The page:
Business owners deal with a unique set of challenges. One of these challenges includes succession planning. A succession plan is the process of the transfer of ownership, management and interest of a business. When should a business owner have a succession plan? A succession plan is required through the survival, growth and maturity stage of a business. All business owners, partners and shareholders should have a plan in place during these business stages.
We created this infographic checklist to be used as a guideline highlighting main points to be addressed when starting to succession plan.
- Determine your objectives- what do you want? For you, your family and your business. (Business’ financial needs)
- What are your shares of the business worth? (Business value)
- What are your personal financial needs- ongoing income needs, need for capital (ex. pay off debts, capital gains, equitable estate etc.)
There are 2 sets of events that can trigger a succession plan: controllable and uncontrollable.
Sale: Who do you sell the business to?
- Family member
- Outside Party
- There are advantages and disadvantages for each- it’s important to examine all channels.
Retirement: When do you want to retire?
- What are the financial and psychological needs of the business owner?
- Is there enough? Is there a need for capital to provide for retirement income, redeem or freeze shares?
- Does this fit into personal/retirement plan? Check tax, timing, corporate structures, finances and family dynamics. (if applicable)
Divorce: A disgruntled spouse can obtain a significant interest in the business.
- What portion of business shares are held by the spouse?
- Will the divorced spouse consider selling their shares?
- What if the divorced spouse continues to hold interest in the business without understanding or contributing to the business?
- If you have other partners/shareholders- would they consider working with your divorced spouse?
Illness/Disability: If you were disabled or critically ill, would your business survive?
- Determine your ongoing income needs for you, your spouse and family. Is there enough? If there is a shortfall, is there an insurance or savings program in place to make up for the shortfall amount?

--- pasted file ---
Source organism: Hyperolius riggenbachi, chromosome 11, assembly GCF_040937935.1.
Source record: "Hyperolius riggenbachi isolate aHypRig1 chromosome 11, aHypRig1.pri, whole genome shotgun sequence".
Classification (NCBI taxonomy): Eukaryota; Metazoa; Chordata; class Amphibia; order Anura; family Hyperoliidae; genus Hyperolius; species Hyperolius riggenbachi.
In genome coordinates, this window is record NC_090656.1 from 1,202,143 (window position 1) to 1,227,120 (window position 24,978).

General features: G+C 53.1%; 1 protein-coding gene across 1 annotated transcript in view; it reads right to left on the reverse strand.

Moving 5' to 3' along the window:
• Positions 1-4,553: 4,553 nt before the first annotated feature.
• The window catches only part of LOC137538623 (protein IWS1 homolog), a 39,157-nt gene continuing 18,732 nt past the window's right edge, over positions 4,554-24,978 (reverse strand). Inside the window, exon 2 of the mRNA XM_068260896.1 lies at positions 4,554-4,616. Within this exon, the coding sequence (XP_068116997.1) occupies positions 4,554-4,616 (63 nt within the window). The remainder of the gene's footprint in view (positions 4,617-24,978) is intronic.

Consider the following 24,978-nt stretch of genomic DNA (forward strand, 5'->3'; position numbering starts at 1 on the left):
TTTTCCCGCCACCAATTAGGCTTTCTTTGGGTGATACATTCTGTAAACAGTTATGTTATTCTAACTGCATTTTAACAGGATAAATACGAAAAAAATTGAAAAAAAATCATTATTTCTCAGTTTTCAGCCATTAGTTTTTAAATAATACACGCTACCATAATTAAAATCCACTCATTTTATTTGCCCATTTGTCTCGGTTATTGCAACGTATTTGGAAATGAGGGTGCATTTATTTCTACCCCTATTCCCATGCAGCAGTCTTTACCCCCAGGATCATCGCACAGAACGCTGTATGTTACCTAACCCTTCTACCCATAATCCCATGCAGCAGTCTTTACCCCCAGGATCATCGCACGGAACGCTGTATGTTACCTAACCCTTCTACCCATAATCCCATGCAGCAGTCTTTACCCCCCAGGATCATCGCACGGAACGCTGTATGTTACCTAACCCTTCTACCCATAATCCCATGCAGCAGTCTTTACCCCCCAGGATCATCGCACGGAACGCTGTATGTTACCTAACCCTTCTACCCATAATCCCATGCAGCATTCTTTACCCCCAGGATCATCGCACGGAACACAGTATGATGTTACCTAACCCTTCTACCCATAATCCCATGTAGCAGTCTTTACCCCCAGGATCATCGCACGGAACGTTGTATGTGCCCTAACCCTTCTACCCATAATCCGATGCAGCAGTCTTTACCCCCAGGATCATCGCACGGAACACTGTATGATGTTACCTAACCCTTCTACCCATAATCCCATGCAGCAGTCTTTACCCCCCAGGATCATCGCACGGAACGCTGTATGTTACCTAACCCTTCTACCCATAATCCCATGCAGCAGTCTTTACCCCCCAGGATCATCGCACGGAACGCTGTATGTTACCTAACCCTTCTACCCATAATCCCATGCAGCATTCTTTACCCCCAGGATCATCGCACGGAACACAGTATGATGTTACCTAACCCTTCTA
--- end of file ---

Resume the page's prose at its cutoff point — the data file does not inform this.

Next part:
- Will the ownership interest be retained, liquidated or sold?
- How will the business be affected? Does the business need capital to continue operating or hire a consultant or executive? Will debts be recalled? Does the business have a savings or insurance program in place to address this?
Death: In the case of your premature death, what would happen to your business?
- Determine your ongoing income needs for your dependents. Is there enough? If there is a shortfall, is there an insurance or savings program in place to make up for the shortfall amount?
- Will the ownership interest be retained, liquidated or sold by your estate? Does your will address this? Is your will consistent with your wishes? What about taxes?
- How will the business be affected? Does the business need capital to continue operating or hire a consultant or executive? Will debts be recalled? How will this affect your employees? Does the business have a savings or insurance program in place to address this?
Execution: It’s good to go through this with but you need to get a succession plan done. Besides having a succession plan, make sure you have an estate plan and buy-sell/shareholders’ agreement.
Because a succession plan is complex, we suggest that a business owner has a professional team to help. The team should include:
- Financial Planner/Advisor (CFP)
- Succession Planning Specialist
- Insurance Specialist
- Accountant/Tax Specialist
- Chartered Life Underwriter (CLU)
Shared with permission from Bradley Bumstead, CFP